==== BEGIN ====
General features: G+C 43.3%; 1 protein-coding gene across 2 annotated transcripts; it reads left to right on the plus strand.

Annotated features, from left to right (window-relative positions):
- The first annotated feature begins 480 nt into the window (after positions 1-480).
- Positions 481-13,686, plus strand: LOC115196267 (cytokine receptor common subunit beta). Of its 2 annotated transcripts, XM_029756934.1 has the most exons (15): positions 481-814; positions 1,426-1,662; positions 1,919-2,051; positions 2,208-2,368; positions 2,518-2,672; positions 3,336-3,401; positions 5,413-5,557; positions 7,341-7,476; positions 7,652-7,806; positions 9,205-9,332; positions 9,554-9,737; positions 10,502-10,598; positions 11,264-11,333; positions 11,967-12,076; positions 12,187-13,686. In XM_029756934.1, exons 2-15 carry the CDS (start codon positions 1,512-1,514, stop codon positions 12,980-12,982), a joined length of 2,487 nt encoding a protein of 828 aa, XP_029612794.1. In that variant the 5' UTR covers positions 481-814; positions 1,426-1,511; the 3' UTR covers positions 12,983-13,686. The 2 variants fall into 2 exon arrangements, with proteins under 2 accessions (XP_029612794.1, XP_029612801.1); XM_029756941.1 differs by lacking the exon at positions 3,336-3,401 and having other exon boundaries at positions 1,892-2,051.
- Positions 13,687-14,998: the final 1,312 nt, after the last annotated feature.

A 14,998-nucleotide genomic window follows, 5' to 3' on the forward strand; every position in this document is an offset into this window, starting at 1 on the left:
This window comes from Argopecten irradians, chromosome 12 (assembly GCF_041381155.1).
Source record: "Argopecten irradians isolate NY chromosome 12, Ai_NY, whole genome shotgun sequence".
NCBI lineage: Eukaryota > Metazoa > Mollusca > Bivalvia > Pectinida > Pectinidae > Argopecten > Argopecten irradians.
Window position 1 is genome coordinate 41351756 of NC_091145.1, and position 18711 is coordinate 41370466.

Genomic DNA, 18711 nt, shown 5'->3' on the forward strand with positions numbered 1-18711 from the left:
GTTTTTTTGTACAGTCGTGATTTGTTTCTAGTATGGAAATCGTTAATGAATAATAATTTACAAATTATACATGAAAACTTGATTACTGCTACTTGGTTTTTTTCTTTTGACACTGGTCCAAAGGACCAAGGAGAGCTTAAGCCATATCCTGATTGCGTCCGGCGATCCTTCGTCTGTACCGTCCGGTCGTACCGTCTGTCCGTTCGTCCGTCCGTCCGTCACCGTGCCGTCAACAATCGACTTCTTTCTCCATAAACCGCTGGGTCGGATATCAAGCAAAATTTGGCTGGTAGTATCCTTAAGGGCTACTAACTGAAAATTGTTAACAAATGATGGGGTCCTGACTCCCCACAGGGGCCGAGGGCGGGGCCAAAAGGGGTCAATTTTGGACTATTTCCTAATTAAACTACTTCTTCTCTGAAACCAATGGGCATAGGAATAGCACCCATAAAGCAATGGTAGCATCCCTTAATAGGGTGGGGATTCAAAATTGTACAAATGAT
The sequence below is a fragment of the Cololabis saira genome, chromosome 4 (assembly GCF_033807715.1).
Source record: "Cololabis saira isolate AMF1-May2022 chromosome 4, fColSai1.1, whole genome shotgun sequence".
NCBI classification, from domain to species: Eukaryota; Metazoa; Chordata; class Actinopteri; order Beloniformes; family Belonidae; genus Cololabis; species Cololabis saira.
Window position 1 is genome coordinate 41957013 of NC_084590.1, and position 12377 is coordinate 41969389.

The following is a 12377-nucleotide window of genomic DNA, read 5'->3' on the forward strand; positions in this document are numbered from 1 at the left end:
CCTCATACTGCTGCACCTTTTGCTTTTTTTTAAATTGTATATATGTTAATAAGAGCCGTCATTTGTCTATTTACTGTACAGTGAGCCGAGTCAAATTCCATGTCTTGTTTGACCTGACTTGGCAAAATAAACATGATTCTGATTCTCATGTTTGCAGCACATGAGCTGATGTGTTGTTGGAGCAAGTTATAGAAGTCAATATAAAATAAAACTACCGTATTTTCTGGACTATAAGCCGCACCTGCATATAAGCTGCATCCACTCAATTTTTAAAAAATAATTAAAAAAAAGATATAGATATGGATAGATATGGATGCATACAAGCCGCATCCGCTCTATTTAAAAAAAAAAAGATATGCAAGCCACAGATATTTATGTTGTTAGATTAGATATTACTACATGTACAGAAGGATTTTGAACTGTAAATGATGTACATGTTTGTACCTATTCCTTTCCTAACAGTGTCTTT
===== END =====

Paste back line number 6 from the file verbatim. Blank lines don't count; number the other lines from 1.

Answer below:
A 14,998-nucleotide genomic window follows, 5' to 3' on the forward strand; every position in this document is an offset into this window, starting at 1 on the left: